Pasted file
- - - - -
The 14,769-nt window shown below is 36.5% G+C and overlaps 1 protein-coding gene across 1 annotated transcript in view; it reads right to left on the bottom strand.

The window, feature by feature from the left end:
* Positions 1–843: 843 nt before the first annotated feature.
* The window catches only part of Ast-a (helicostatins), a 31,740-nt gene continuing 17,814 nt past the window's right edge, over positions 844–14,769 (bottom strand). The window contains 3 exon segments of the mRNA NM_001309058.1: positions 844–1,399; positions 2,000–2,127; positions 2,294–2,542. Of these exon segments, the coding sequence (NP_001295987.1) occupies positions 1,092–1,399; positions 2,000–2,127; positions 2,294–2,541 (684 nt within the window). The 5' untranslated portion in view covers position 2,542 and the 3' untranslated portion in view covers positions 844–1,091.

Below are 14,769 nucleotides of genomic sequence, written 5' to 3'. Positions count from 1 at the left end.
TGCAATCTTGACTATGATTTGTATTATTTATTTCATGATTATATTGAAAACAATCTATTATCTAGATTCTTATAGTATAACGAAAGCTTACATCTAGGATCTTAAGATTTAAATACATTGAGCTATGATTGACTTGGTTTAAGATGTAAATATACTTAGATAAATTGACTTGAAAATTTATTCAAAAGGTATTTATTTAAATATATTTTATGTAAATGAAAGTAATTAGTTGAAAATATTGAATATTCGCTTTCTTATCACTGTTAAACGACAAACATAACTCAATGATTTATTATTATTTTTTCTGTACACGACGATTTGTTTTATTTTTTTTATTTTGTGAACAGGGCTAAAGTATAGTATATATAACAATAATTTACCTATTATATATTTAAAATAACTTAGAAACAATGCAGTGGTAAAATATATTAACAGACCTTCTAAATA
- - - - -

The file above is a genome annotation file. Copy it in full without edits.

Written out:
The 14,769-nt window shown below is 36.5% G+C and overlaps 1 protein-coding gene across 1 annotated transcript in view; it reads right to left on the bottom strand.

The window, feature by feature from the left end:
* Positions 1–843: 843 nt before the first annotated feature.
* The window catches only part of Ast-a (helicostatins), a 31,740-nt gene continuing 17,814 nt past the window's right edge, over positions 844–14,769 (bottom strand). The window contains 3 exon segments of the mRNA NM_001309058.1: positions 844–1,399; positions 2,000–2,127; positions 2,294–2,542. Of these exon segments, the coding sequence (NP_001295987.1) occupies positions 1,092–1,399; positions 2,000–2,127; positions 2,294–2,541 (684 nt within the window). The 5' untranslated portion in view covers position 2,542 and the 3' untranslated portion in view covers positions 844–1,091.

Below are 14,769 nucleotides of genomic sequence, written 5' to 3'. Positions count from 1 at the left end.
TGCAATCTTGACTATGATTTGTATTATTTATTTCATGATTATATTGAAAACAATCTATTATCTAGATTCTTATAGTATAACGAAAGCTTACATCTAGGATCTTAAGATTTAAATACATTGAGCTATGATTGACTTGGTTTAAGATGTAAATATACTTAGATAAATTGACTTGAAAATTTATTCAAAAGGTATTTATTTAAATATATTTTATGTAAATGAAAGTAATTAGTTGAAAATATTGAATATTCGCTTTCTTATCACTGTTAAACGACAAACATAACTCAATGATTTATTATTATTTTTTCTGTACACGACGATTTGTTTTATTTTTTTTATTTTGTGAACAGGGCTAAAGTATAGTATATATAACAATAATTTACCTATTATATATTTAAAATAACTTAGAAACAATGCAGTGGTAAAATATATTAACAGACCTTCTAAATA